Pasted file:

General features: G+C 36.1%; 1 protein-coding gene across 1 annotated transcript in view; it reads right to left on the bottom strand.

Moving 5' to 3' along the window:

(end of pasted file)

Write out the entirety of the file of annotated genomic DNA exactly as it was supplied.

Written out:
General features: G+C 36.1%; 1 protein-coding gene across 1 annotated transcript in view; it reads right to left on the bottom strand.

Moving 5' to 3' along the window: